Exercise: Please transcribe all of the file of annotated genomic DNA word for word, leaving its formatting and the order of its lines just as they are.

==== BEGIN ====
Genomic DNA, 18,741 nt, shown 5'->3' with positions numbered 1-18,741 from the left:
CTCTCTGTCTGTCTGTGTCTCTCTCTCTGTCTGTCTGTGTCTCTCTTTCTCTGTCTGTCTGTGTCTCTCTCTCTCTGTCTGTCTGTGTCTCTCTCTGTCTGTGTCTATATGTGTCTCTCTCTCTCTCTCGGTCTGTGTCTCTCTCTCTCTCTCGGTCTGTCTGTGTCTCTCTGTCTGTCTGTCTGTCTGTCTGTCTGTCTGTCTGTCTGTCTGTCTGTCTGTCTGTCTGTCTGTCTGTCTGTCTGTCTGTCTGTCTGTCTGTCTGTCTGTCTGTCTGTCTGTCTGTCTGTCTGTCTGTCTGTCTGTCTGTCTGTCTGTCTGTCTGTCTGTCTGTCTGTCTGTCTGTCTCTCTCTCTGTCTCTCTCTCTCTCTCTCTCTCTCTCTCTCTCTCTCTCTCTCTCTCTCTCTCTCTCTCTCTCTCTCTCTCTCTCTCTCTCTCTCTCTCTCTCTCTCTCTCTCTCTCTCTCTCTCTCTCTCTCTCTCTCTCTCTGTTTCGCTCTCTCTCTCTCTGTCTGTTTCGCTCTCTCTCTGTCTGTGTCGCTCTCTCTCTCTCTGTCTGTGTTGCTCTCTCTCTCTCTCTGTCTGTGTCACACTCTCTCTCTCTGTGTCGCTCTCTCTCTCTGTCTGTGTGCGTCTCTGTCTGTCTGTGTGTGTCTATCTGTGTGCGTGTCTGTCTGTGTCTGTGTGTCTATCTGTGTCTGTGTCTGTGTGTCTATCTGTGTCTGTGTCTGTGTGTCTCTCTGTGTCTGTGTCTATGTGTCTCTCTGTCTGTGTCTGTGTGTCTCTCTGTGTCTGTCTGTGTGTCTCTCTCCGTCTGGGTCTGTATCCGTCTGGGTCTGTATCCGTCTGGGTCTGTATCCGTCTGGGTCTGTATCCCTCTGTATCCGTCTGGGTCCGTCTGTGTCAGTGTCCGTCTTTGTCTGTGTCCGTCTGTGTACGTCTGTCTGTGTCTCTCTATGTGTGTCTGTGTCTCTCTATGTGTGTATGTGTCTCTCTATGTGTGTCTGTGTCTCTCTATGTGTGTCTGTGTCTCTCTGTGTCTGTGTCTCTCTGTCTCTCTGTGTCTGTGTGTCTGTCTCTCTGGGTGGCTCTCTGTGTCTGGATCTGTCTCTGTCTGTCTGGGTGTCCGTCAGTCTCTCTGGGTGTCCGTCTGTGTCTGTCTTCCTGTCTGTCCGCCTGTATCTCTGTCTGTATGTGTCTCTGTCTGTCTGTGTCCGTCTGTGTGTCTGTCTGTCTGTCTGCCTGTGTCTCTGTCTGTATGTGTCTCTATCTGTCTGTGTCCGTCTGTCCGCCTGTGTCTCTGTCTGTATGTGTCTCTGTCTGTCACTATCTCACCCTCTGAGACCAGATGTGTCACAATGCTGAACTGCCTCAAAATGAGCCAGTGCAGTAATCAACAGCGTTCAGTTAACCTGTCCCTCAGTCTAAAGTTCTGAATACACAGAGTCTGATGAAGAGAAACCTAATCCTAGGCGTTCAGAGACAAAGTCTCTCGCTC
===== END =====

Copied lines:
Genomic DNA, 18,741 nt, shown 5'->3' with positions numbered 1-18,741 from the left:
CTCTCTGTCTGTCTGTGTCTCTCTCTCTGTCTGTCTGTGTCTCTCTTTCTCTGTCTGTCTGTGTCTCTCTCTCTCTGTCTGTCTGTGTCTCTCTCTGTCTGTGTCTATATGTGTCTCTCTCTCTCTCTCGGTCTGTGTCTCTCTCTCTCTCTCGGTCTGTCTGTGTCTCTCTGTCTGTCTGTCTGTCTGTCTGTCTGTCTGTCTGTCTGTCTGTCTGTCTGTCTGTCTGTCTGTCTGTCTGTCTGTCTGTCTGTCTGTCTGTCTGTCTGTCTGTCTGTCTGTCTGTCTGTCTGTCTGTCTGTCTGTCTGTCTGTCTGTCTGTCTGTCTGTCTGTCTGTCTGTCTGTCTCTCTCTCTGTCTCTCTCTCTCTCTCTCTCTCTCTCTCTCTCTCTCTCTCTCTCTCTCTCTCTCTCTCTCTCTCTCTCTCTCTCTCTCTCTCTCTCTCTCTCTCTCTCTCTCTCTCTCTCTCTCTCTCTCTCTCTCTCTCTCTGTTTCGCTCTCTCTCTCTCTGTCTGTTTCGCTCTCTCTCTGTCTGTGTCGCTCTCTCTCTCTCTGTCTGTGTTGCTCTCTCTCTCTCTCTGTCTGTGTCACACTCTCTCTCTCTGTGTCGCTCTCTCTCTCTGTCTGTGTGCGTCTCTGTCTGTCTGTGTGTGTCTATCTGTGTGCGTGTCTGTCTGTGTCTGTGTGTCTATCTGTGTCTGTGTCTGTGTGTCTATCTGTGTCTGTGTCTGTGTGTCTCTCTGTGTCTGTGTCTATGTGTCTCTCTGTCTGTGTCTGTGTGTCTCTCTGTGTCTGTCTGTGTGTCTCTCTCCGTCTGGGTCTGTATCCGTCTGGGTCTGTATCCGTCTGGGTCTGTATCCGTCTGGGTCTGTATCCCTCTGTATCCGTCTGGGTCCGTCTGTGTCAGTGTCCGTCTTTGTCTGTGTCCGTCTGTGTACGTCTGTCTGTGTCTCTCTATGTGTGTCTGTGTCTCTCTATGTGTGTATGTGTCTCTCTATGTGTGTCTGTGTCTCTCTATGTGTGTCTGTGTCTCTCTGTGTCTGTGTCTCTCTGTCTCTCTGTGTCTGTGTGTCTGTCTCTCTGGGTGGCTCTCTGTGTCTGGATCTGTCTCTGTCTGTCTGGGTGTCCGTCAGTCTCTCTGGGTGTCCGTCTGTGTCTGTCTTCCTGTCTGTCCGCCTGTATCTCTGTCTGTATGTGTCTCTGTCTGTCTGTGTCCGTCTGTGTGTCTGTCTGTCTGTCTGCCTGTGTCTCTGTCTGTATGTGTCTCTATCTGTCTGTGTCCGTCTGTCCGCCTGTGTCTCTGTCTGTATGTGTCTCTGTCTGTCACTATCTCACCCTCTGAGACCAGATGTGTCACAATGCTGAACTGCCTCAAAATGAGCCAGTGCAGTAATCAACAGCGTTCAGTTAACCTGTCCCTCAGTCTAAAGTTCTGAATACACAGAGTCTGATGAAGAGAAACCTAATCCTAGGCGTTCAGAGACAAAGTCTCTCGCTC